When Writing NYRs, Remember You Are A Means & An End (Lesson from Immanuel Kant)
“Treat humanity, whether in your own person or in the person of another, always at the same time as an end and never simply as a means.” —Immanuel Kant
Around this time of year, I like to review, rewind, reflect, and reset (and any other r-words I can think of). While I find New Year’s Resolutions (NYRs for short) as tough to keep as the next person, I find the act of sitting down and asking myself prying questions quite soothing actually.
I’m an advocate for radical self-awareness. I believe staring nakedly at our flaws, insecurities, and strengths is the first step on the path to success and fulfillment. Self-awareness is the key ingredient in one’s ability to NGAF about others’ opinions and to let go of those nasty stories on loop in our heads.
And so, for me, conducting an end of year review is about generating that next level of self-awareness. I want to figure out what I avoided, procrastinated, punked out on, what I’ve gotten better at and what I still suck at. I want to identify what brought more joy into my life, and what stole some. And finally, I want to devise plans so that I can avoid the same ineffective patterns and move past them.
[Some might call it arbitrary, but I don’t think it is. We don’t make enough time in daily life to sit back and think about what we’ve done or what we are doing.]
The problem with this is that trying to generate a sense of deep self-awareness can quickly turn towards a self-critique and then towards self-loathing. This leads to one of two things—(a) acting out of anger and fear, or (b) giving up on creating NYRs altogether.
It’s easy to look back at the previous year and think, “I didn’t accomplish everything I wanted to accomplish so I probably won’t next year. I’m a total piece of crap. What’s the use of even trying?” It’s harder to think, “I didn’t accomplish everything I wanted to accomplish. That’s okay, but it’s not okay. I’m going to devise a new strategy that I think will work better next year.”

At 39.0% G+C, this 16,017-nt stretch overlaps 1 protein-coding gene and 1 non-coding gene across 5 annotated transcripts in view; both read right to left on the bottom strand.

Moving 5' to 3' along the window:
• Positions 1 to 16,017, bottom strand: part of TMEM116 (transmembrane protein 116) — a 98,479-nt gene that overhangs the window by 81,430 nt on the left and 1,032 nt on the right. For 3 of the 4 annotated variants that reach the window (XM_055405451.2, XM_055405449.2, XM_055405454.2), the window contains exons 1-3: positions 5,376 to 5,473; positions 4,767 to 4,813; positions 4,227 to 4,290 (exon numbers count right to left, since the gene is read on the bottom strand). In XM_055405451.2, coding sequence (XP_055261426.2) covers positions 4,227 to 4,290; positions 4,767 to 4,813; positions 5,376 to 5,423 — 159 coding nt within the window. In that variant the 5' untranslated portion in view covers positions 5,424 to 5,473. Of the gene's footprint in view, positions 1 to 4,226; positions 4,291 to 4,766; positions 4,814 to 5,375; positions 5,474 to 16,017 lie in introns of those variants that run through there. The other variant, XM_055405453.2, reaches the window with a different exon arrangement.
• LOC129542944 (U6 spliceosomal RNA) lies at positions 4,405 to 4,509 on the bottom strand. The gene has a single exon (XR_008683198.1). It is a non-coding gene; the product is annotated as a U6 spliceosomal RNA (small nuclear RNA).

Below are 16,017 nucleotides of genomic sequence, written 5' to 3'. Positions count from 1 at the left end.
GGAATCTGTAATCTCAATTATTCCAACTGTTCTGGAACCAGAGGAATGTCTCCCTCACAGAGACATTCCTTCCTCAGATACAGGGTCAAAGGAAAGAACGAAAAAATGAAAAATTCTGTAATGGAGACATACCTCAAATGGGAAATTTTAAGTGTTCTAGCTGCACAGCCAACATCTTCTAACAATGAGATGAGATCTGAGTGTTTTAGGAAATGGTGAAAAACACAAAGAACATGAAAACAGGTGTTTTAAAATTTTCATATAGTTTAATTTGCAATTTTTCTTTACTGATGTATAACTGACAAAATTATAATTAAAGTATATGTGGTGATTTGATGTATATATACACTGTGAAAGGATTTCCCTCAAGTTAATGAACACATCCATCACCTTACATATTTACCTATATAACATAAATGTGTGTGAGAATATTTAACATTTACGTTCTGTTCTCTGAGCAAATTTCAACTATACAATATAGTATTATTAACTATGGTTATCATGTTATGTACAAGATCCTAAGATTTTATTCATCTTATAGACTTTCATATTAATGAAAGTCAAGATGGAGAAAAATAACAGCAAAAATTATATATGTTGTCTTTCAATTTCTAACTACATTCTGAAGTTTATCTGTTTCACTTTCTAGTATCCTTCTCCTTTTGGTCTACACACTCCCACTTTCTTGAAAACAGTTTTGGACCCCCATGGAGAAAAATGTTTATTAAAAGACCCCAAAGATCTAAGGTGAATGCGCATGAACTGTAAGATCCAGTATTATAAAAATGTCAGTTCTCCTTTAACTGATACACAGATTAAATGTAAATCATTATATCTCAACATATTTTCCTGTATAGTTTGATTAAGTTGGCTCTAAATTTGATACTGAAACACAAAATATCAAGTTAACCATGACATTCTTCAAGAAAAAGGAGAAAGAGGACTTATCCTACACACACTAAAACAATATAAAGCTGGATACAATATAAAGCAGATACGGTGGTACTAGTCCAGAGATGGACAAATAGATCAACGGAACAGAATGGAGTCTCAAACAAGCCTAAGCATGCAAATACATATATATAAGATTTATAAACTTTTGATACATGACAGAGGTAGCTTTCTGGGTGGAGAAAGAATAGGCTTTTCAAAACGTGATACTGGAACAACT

This is the difference between settling for total non-improvement and committing to continuous self-improvement. I much prefer the improvement bucket, yet I know this can become obsessive and compulsive at a point. It can turn into treating myself merely as a means.
That’s why we must all strike a delicate balance when it comes to self-improvement, to setting goals. We need to become radically self-aware, but not in hateful or despicable ways. Not in a soft ‘I’m awesome’ ways either. We need to give ourselves some tough love. Treat ourselves as both a means and an end, as Kant says.
Imagine if you were your own child, trying to parent yourself toward whatever goal, outcome, or result you wanted. Maybe you want your kid to be successfully independent, happy, and contribute in a meaningful way to society.
And so, you aren’t going to love your kid for beating up kids on the playground, trading celery for cupcakes in the school cafeteria, and skipping soccer practice after school (and lying about it). But you are going to love her, period. She’s a human being, even if your little PITA of a human being.
So, you might create boundaries and sheep dog her towards a happy, independent, and meaningful life. You would do your very best to love her and push her, wouldn’t you?
The way you should treat yourself is should be no different. You are a PITA, as well. You’d trade celery for cupcakes if you could (don’t lie). It’s time you face that music.
You are a human being. You are imperfect as all get out.
Self-awareness comes from accepting these facts, while also reconciling them with the fact that you are a live, breathing organism with a beating heart. You are worthy of love, even self-love.
Self-awareness isn’t about beating yourself down with a hammer like you’re playing a game of whack-a-mole. It comes from acknowledging your natural tendencies. For example, you are either biased towards—(a) letting yourself slip into the cookie jar and forgiving yourself for it, or (b) beating yourself up whenever you do. The good news is: when you identify which bias you have, you can choose the more effective path. You can move yourself closer to a healthy middle.
Striking the delicate balance - learning to treat ourselves as both a means and an end - is often the missing ingredient in self-improvement. It’s why we can’t stay consistent with our goals and NYRs. We give up because we are either too easy or too hard on ourselves.
Both are the enemies of progress by themselves, but mixed together they are the aids of progress.
When you fuck up, you deserve a little smack on the butt.
When you win, you deserve a little celebration.
It’s really that simple.
If only you have the strength to activate it.